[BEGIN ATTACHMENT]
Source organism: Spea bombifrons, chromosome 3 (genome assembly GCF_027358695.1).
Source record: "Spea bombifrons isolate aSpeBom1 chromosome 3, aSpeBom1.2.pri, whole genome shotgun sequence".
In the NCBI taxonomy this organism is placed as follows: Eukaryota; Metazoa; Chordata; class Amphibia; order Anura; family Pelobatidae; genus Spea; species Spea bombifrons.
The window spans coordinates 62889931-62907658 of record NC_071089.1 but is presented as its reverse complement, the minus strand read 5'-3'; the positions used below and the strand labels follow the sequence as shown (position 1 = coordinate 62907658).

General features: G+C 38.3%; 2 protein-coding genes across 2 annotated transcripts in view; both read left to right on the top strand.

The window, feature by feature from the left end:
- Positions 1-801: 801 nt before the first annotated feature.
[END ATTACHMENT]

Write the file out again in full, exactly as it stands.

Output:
Source organism: Spea bombifrons, chromosome 3 (genome assembly GCF_027358695.1).
Source record: "Spea bombifrons isolate aSpeBom1 chromosome 3, aSpeBom1.2.pri, whole genome shotgun sequence".
In the NCBI taxonomy this organism is placed as follows: Eukaryota; Metazoa; Chordata; class Amphibia; order Anura; family Pelobatidae; genus Spea; species Spea bombifrons.
The window spans coordinates 62889931-62907658 of record NC_071089.1 but is presented as its reverse complement, the minus strand read 5'-3'; the positions used below and the strand labels follow the sequence as shown (position 1 = coordinate 62907658).

General features: G+C 38.3%; 2 protein-coding genes across 2 annotated transcripts in view; both read left to right on the top strand.

The window, feature by feature from the left end:
- Positions 1-801: 801 nt before the first annotated feature.